Theresa May and Michel Barnier Fooled British Public To Hide ‘REAL’ £90billion Brexit bill, EU Chiefs Claim
pennine:Thanks be to these good journalists & The Sun for bringing this to our (the British people) attention. If this is true (and seems to be already public knowledge , given to the German media)Then it should trigger NOT ONLY a Tory but a nationwide outrage!!!
It’s very disturbing to think we have those leading our nation, who, to put it bluntly are behaving like traitors & by their deviousness behind our backs, humiliating us like this.
Mrs May might not have got the Remain in the EU she voted for, is this her revenge on us for voting Leave? It goes to show how much this -many of us would call it corrupt -EU depends upon our country’s money, that our quisling negotiators led by Theresa May, seem dedicated to keeping these Euro-brats well provided for in the lavish life -style they have become accustomed to, long after we’ve supposedly left that pig-trough in Brussels & Strasbourg.
Yes I say to a second referendum worded: “Do You Think We Should Be Paying A Criminal Amount To The EU Because we’re Leaving It?” The answer being a straight Yes or No. Anythingl ess means we’re not living in a healthy democracy and these people need to be sacked from their careers in British Government. It is British taxpayers money after all, why should the fat cats in the EU be spoiled so rotten while the folks at home are suffering under austerity???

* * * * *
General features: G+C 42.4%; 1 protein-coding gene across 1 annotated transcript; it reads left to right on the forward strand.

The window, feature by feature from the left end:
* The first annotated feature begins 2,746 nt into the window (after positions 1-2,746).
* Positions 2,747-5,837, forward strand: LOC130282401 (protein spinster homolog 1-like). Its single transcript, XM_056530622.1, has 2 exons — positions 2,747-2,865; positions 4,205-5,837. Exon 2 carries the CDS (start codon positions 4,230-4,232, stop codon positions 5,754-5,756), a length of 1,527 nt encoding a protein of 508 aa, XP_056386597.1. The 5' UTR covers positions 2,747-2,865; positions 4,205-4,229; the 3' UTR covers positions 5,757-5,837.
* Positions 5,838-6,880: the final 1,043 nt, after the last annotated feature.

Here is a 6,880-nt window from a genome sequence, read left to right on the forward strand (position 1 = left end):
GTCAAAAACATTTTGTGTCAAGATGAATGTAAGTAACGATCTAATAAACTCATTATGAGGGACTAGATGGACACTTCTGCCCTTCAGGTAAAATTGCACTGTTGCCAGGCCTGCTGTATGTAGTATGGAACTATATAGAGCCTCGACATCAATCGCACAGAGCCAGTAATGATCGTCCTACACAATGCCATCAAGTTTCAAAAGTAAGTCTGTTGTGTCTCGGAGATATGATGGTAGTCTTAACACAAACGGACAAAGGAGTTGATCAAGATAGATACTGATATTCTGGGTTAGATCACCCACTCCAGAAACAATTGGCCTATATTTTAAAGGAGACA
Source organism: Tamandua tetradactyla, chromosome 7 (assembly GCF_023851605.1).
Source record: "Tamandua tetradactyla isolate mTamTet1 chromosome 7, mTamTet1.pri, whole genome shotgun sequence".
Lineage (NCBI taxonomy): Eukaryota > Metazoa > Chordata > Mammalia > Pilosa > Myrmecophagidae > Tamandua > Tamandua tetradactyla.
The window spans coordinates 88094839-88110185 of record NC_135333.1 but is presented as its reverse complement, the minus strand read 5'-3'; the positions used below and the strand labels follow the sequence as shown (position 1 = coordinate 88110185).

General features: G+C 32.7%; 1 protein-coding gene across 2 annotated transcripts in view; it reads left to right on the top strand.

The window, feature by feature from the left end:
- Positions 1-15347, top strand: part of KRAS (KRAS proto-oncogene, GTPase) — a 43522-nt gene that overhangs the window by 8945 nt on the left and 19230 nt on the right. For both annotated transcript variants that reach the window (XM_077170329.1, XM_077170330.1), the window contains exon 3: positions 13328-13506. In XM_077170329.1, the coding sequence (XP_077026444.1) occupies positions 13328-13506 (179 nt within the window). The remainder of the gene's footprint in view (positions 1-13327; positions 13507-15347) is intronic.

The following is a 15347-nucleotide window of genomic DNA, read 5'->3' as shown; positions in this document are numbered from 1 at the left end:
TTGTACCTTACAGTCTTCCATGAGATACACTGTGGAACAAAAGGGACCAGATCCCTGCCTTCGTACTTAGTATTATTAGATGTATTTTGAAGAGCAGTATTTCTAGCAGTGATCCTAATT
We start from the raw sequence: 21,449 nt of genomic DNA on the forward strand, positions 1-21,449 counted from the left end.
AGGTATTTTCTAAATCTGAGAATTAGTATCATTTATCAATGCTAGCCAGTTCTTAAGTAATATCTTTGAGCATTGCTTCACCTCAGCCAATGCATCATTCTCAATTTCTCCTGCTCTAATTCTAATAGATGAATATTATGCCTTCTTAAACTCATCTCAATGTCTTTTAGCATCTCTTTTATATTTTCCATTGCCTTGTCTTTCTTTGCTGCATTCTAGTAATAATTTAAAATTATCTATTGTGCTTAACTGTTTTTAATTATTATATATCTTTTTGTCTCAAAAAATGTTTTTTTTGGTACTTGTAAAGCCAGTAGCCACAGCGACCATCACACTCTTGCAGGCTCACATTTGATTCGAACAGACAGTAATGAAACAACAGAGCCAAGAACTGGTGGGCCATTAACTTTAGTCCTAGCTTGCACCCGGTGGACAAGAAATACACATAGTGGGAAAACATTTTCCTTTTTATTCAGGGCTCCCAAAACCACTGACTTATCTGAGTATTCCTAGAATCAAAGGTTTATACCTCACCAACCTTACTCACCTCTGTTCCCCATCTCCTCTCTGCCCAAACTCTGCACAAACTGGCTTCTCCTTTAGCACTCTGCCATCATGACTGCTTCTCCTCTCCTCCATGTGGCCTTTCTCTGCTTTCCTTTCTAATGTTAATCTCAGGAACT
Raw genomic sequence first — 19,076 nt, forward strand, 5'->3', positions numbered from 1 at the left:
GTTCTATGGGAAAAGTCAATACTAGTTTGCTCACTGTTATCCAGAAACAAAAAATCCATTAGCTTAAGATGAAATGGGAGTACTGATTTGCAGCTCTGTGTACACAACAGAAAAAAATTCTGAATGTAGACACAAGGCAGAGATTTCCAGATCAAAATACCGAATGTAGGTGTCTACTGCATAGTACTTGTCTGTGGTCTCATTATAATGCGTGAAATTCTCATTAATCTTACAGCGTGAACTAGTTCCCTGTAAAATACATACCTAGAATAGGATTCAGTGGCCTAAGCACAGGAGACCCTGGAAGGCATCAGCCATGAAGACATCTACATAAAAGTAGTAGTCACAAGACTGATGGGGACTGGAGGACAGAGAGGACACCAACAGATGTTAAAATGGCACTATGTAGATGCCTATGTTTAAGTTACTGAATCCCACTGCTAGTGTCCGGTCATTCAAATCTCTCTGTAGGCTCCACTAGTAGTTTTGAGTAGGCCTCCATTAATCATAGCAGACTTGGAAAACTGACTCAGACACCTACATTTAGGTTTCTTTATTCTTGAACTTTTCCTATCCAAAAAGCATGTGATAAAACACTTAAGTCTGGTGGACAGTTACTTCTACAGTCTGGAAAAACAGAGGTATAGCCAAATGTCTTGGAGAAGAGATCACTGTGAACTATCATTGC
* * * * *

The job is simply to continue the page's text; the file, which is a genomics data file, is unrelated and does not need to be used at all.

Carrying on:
Courtesy of Nick Gutteridge & Harry Cole & The Sun Newspaper
In a piece about EU chief negotiator Michel Barnier for German newspaper Die Welt – titled “smiling, he humiliates the British” – eurocrats gloated: “The EU has won 95 per cent of its financial demands.
“We’re doing everything possible to keep the final bill as low as possible in order not to undermine the authority of British Prime Minister May in her own country.”
The leak is being seen as another example of the Commission’s ‘black ops’ media strategy designed to distract from its own fractious budget debate.
EU states are deeply divided over how to cover the £10billion a year shortfall they face when British contributions end.
In December the UK agreed to honour all its financial commitments to the EU, with total possible liabilities reaching £90 billion.
However, both sides agreed many of those costs would never fall due with a payout of less than half of that being predicted.
British officials put the tally at £35billion to 40billion, with the EU refusing to either confirm or deny that figure.
An EU official told The Sun that “nothing has changed” since December and that there was a “gross figure and a net figure” for the final bill.